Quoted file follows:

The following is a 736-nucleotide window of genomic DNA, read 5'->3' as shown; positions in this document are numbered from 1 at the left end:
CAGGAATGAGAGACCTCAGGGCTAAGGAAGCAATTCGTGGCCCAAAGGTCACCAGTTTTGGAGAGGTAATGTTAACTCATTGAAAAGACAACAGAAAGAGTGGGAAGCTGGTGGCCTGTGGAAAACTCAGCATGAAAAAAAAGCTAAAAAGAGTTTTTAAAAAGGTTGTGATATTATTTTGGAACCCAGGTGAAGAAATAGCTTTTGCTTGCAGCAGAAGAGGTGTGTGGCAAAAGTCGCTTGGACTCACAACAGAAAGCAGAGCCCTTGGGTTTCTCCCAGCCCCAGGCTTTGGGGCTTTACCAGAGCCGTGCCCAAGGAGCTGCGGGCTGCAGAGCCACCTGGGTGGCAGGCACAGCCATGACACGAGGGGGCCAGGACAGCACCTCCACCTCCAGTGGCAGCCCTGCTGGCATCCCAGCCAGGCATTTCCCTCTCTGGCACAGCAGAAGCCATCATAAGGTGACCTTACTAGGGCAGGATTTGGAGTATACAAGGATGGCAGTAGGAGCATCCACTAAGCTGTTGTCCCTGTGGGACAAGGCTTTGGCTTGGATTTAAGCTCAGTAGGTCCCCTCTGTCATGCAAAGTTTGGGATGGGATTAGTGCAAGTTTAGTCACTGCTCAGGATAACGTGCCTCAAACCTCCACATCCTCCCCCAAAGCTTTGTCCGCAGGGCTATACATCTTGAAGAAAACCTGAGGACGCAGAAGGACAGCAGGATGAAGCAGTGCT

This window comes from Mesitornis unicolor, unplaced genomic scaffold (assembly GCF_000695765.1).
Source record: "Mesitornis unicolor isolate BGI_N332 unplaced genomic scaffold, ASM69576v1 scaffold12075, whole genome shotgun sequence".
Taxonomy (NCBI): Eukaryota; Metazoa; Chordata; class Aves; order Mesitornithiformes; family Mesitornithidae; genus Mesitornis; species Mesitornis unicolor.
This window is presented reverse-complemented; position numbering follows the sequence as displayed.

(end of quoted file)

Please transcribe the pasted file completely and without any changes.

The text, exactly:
The following is a 736-nucleotide window of genomic DNA, read 5'->3' as shown; positions in this document are numbered from 1 at the left end:
CAGGAATGAGAGACCTCAGGGCTAAGGAAGCAATTCGTGGCCCAAAGGTCACCAGTTTTGGAGAGGTAATGTTAACTCATTGAAAAGACAACAGAAAGAGTGGGAAGCTGGTGGCCTGTGGAAAACTCAGCATGAAAAAAAAGCTAAAAAGAGTTTTTAAAAAGGTTGTGATATTATTTTGGAACCCAGGTGAAGAAATAGCTTTTGCTTGCAGCAGAAGAGGTGTGTGGCAAAAGTCGCTTGGACTCACAACAGAAAGCAGAGCCCTTGGGTTTCTCCCAGCCCCAGGCTTTGGGGCTTTACCAGAGCCGTGCCCAAGGAGCTGCGGGCTGCAGAGCCACCTGGGTGGCAGGCACAGCCATGACACGAGGGGGCCAGGACAGCACCTCCACCTCCAGTGGCAGCCCTGCTGGCATCCCAGCCAGGCATTTCCCTCTCTGGCACAGCAGAAGCCATCATAAGGTGACCTTACTAGGGCAGGATTTGGAGTATACAAGGATGGCAGTAGGAGCATCCACTAAGCTGTTGTCCCTGTGGGACAAGGCTTTGGCTTGGATTTAAGCTCAGTAGGTCCCCTCTGTCATGCAAAGTTTGGGATGGGATTAGTGCAAGTTTAGTCACTGCTCAGGATAACGTGCCTCAAACCTCCACATCCTCCCCCAAAGCTTTGTCCGCAGGGCTATACATCTTGAAGAAAACCTGAGGACGCAGAAGGACAGCAGGATGAAGCAGTGCT

This window comes from Mesitornis unicolor, unplaced genomic scaffold (assembly GCF_000695765.1).
Source record: "Mesitornis unicolor isolate BGI_N332 unplaced genomic scaffold, ASM69576v1 scaffold12075, whole genome shotgun sequence".
Taxonomy (NCBI): Eukaryota; Metazoa; Chordata; class Aves; order Mesitornithiformes; family Mesitornithidae; genus Mesitornis; species Mesitornis unicolor.
This window is presented reverse-complemented; position numbering follows the sequence as displayed.